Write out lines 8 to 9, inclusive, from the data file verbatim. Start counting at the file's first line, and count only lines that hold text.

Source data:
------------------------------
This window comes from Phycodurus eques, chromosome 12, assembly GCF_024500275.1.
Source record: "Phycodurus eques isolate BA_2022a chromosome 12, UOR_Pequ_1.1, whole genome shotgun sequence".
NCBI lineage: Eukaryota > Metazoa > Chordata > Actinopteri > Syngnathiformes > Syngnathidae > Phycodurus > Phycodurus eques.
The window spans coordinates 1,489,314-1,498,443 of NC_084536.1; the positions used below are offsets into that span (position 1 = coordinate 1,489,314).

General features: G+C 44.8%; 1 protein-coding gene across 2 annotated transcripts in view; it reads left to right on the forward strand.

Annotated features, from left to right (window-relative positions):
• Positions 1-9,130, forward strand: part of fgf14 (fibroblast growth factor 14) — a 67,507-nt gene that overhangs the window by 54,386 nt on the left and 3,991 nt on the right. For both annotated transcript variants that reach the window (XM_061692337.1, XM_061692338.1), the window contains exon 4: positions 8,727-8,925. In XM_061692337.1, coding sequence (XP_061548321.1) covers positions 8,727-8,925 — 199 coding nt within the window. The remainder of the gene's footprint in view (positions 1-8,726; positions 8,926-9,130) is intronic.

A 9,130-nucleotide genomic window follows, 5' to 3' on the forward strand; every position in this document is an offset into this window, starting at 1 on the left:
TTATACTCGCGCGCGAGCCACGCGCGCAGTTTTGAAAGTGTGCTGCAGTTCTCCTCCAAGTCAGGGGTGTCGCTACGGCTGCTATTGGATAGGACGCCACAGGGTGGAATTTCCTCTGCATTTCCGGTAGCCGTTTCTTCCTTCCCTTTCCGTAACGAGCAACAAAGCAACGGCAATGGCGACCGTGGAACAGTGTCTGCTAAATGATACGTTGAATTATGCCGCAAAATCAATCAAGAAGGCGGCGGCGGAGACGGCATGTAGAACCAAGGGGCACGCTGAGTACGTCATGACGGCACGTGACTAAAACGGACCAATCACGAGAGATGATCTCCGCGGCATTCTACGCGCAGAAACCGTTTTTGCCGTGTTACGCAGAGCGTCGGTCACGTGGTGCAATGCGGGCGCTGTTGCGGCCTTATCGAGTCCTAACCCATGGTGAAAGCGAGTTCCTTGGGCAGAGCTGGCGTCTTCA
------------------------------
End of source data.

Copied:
A 9,130-nucleotide genomic window follows, 5' to 3' on the forward strand; every position in this document is an offset into this window, starting at 1 on the left:
TTATACTCGCGCGCGAGCCACGCGCGCAGTTTTGAAAGTGTGCTGCAGTTCTCCTCCAAGTCAGGGGTGTCGCTACGGCTGCTATTGGATAGGACGCCACAGGGTGGAATTTCCTCTGCATTTCCGGTAGCCGTTTCTTCCTTCCCTTTCCGTAACGAGCAACAAAGCAACGGCAATGGCGACCGTGGAACAGTGTCTGCTAAATGATACGTTGAATTATGCCGCAAAATCAATCAAGAAGGCGGCGGCGGAGACGGCATGTAGAACCAAGGGGCACGCTGAGTACGTCATGACGGCACGTGACTAAAACGGACCAATCACGAGAGATGATCTCCGCGGCATTCTACGCGCAGAAACCGTTTTTGCCGTGTTACGCAGAGCGTCGGTCACGTGGTGCAATGCGGGCGCTGTTGCGGCCTTATCGAGTCCTAACCCATGGTGAAAGCGAGTTCCTTGGGCAGAGCTGGCGTCTTCA